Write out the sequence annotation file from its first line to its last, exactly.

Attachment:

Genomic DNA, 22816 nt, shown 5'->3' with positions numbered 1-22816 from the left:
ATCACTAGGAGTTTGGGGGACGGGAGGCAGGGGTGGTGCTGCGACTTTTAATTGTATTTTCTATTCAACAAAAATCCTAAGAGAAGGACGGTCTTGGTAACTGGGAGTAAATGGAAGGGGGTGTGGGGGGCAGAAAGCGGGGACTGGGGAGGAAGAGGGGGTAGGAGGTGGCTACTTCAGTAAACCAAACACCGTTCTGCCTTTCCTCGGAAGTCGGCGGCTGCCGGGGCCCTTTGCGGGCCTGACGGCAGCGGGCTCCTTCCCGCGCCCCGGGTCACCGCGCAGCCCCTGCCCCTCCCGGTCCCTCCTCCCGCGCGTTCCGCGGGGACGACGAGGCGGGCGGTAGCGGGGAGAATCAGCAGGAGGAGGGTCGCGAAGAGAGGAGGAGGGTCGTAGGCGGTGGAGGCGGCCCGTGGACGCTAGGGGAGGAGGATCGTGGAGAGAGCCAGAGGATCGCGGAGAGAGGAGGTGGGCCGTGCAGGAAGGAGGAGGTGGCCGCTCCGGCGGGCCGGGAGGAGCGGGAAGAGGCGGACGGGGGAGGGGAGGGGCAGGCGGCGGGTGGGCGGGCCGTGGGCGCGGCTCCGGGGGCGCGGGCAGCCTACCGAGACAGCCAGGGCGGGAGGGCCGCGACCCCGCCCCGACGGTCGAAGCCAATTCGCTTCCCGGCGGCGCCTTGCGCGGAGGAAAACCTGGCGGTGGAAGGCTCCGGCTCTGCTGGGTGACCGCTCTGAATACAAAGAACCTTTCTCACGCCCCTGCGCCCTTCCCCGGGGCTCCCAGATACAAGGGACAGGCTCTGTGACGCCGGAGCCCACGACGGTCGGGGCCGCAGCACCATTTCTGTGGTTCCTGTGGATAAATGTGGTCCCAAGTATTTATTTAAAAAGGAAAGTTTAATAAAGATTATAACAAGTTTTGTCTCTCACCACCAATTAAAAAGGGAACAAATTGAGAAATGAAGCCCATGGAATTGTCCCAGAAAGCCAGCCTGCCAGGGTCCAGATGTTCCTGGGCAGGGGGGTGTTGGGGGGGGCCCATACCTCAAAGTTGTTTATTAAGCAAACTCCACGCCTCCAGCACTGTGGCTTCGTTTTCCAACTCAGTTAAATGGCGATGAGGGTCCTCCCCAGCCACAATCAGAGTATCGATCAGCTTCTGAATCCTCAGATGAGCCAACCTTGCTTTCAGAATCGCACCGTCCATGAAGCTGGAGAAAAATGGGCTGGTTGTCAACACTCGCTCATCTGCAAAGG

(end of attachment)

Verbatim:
Genomic DNA, 22816 nt, shown 5'->3' with positions numbered 1-22816 from the left:
ATCACTAGGAGTTTGGGGGACGGGAGGCAGGGGTGGTGCTGCGACTTTTAATTGTATTTTCTATTCAACAAAAATCCTAAGAGAAGGACGGTCTTGGTAACTGGGAGTAAATGGAAGGGGGTGTGGGGGGCAGAAAGCGGGGACTGGGGAGGAAGAGGGGGTAGGAGGTGGCTACTTCAGTAAACCAAACACCGTTCTGCCTTTCCTCGGAAGTCGGCGGCTGCCGGGGCCCTTTGCGGGCCTGACGGCAGCGGGCTCCTTCCCGCGCCCCGGGTCACCGCGCAGCCCCTGCCCCTCCCGGTCCCTCCTCCCGCGCGTTCCGCGGGGACGACGAGGCGGGCGGTAGCGGGGAGAATCAGCAGGAGGAGGGTCGCGAAGAGAGGAGGAGGGTCGTAGGCGGTGGAGGCGGCCCGTGGACGCTAGGGGAGGAGGATCGTGGAGAGAGCCAGAGGATCGCGGAGAGAGGAGGTGGGCCGTGCAGGAAGGAGGAGGTGGCCGCTCCGGCGGGCCGGGAGGAGCGGGAAGAGGCGGACGGGGGAGGGGAGGGGCAGGCGGCGGGTGGGCGGGCCGTGGGCGCGGCTCCGGGGGCGCGGGCAGCCTACCGAGACAGCCAGGGCGGGAGGGCCGCGACCCCGCCCCGACGGTCGAAGCCAATTCGCTTCCCGGCGGCGCCTTGCGCGGAGGAAAACCTGGCGGTGGAAGGCTCCGGCTCTGCTGGGTGACCGCTCTGAATACAAAGAACCTTTCTCACGCCCCTGCGCCCTTCCCCGGGGCTCCCAGATACAAGGGACAGGCTCTGTGACGCCGGAGCCCACGACGGTCGGGGCCGCAGCACCATTTCTGTGGTTCCTGTGGATAAATGTGGTCCCAAGTATTTATTTAAAAAGGAAAGTTTAATAAAGATTATAACAAGTTTTGTCTCTCACCACCAATTAAAAAGGGAACAAATTGAGAAATGAAGCCCATGGAATTGTCCCAGAAAGCCAGCCTGCCAGGGTCCAGATGTTCCTGGGCAGGGGGGTGTTGGGGGGGGCCCATACCTCAAAGTTGTTTATTAAGCAAACTCCACGCCTCCAGCACTGTGGCTTCGTTTTCCAACTCAGTTAAATGGCGATGAGGGTCCTCCCCAGCCACAATCAGAGTATCGATCAGCTTCTGAATCCTCAGATGAGCCAACCTTGCTTTCAGAATCGCACCGTCCATGAAGCTGGAGAAAAATGGGCTGGTTGTCAACACTCGCTCATCTGCAAAGG